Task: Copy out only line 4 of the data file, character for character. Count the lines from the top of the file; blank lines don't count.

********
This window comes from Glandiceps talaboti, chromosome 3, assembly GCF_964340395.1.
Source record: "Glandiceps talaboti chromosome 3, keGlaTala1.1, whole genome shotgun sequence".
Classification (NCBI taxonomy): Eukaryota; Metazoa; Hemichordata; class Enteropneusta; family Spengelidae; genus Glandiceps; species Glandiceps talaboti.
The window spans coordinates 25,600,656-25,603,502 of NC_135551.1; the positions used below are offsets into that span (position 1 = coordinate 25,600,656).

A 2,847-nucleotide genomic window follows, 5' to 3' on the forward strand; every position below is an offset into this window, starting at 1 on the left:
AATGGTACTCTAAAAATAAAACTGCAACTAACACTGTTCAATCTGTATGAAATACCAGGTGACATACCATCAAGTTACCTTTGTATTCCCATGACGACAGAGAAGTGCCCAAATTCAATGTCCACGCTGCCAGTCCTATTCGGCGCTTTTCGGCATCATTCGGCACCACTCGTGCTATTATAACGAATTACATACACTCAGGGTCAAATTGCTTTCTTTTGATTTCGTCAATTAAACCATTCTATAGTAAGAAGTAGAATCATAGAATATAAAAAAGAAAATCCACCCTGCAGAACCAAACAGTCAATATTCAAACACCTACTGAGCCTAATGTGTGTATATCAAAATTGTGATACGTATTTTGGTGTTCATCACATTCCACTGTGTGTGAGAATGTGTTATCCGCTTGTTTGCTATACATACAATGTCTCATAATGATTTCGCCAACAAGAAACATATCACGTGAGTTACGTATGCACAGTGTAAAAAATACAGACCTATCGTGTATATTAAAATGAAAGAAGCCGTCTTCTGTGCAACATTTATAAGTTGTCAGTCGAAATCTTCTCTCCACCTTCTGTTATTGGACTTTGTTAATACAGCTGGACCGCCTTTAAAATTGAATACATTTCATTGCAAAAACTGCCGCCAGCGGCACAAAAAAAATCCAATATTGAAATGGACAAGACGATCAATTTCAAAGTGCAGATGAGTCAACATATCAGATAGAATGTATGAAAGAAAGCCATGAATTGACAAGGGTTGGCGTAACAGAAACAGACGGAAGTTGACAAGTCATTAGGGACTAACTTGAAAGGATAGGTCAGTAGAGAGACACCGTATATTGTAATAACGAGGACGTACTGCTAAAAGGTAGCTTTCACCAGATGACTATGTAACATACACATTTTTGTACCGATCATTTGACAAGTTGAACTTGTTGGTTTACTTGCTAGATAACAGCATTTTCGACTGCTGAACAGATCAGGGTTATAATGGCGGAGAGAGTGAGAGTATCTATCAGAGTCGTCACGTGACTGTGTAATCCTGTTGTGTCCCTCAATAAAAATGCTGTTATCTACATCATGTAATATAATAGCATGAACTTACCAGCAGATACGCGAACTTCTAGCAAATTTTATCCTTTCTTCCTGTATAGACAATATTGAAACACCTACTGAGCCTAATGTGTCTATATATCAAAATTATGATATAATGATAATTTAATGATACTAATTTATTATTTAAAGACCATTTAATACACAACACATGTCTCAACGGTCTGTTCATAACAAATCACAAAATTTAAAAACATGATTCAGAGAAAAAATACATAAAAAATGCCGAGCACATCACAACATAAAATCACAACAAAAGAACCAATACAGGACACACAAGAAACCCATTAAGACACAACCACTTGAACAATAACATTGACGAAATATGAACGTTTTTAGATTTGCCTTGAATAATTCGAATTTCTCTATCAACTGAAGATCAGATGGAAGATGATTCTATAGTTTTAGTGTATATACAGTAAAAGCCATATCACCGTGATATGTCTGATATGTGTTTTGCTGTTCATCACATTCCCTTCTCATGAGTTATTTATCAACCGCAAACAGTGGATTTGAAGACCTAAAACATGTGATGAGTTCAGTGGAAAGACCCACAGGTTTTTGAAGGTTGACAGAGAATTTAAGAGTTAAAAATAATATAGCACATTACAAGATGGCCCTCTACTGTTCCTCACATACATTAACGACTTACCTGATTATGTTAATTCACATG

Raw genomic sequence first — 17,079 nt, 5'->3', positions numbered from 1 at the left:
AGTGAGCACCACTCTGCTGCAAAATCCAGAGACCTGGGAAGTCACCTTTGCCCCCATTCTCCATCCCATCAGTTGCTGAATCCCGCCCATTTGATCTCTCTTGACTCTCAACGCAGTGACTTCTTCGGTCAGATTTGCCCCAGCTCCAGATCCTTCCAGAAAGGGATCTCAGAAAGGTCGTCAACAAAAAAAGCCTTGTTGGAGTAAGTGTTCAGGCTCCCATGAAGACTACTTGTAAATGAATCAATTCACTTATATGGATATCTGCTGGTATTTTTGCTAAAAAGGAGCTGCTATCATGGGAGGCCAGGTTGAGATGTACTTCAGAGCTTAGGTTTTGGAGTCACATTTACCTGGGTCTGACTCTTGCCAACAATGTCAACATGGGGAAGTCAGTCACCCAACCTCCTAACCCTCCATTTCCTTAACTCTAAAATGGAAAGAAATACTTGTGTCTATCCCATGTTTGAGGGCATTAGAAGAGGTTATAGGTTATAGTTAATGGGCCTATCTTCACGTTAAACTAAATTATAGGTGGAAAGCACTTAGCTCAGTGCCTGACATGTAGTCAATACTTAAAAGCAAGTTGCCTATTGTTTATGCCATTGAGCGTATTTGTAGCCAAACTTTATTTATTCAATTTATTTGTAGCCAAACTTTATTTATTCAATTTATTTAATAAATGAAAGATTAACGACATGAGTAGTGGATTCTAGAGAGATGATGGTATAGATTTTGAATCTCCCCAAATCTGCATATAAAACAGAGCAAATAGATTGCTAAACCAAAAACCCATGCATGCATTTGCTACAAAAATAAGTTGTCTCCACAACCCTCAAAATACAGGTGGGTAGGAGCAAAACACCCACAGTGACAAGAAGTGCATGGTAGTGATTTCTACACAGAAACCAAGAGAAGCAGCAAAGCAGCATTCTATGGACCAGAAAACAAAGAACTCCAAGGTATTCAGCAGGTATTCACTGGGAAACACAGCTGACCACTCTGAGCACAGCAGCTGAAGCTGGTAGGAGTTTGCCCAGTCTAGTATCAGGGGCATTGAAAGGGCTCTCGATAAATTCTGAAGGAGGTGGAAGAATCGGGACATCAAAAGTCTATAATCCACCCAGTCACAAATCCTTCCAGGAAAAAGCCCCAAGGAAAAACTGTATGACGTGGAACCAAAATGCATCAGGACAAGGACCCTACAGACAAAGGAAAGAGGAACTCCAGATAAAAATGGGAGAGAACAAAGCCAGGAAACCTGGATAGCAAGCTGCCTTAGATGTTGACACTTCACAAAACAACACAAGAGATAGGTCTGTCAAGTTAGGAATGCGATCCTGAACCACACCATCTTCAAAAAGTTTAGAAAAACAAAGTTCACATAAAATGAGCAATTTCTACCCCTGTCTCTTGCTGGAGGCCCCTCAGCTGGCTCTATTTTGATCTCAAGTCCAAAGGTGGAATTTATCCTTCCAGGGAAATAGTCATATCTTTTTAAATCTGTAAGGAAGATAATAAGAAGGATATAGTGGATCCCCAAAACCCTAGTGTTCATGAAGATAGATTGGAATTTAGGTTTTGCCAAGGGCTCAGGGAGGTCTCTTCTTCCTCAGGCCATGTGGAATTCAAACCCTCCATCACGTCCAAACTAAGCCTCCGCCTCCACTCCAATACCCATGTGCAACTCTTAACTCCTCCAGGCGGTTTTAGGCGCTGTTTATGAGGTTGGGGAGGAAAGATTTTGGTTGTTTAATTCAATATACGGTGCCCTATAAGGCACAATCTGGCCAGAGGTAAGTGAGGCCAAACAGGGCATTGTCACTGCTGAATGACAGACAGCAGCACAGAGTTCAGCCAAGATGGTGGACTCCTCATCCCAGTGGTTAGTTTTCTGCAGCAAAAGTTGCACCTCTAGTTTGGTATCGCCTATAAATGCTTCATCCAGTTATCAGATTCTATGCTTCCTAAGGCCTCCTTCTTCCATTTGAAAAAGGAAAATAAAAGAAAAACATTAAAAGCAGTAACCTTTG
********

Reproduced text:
The window spans coordinates 25,600,656-25,603,502 of NC_135551.1; the positions used below are offsets into that span (position 1 = coordinate 25,600,656).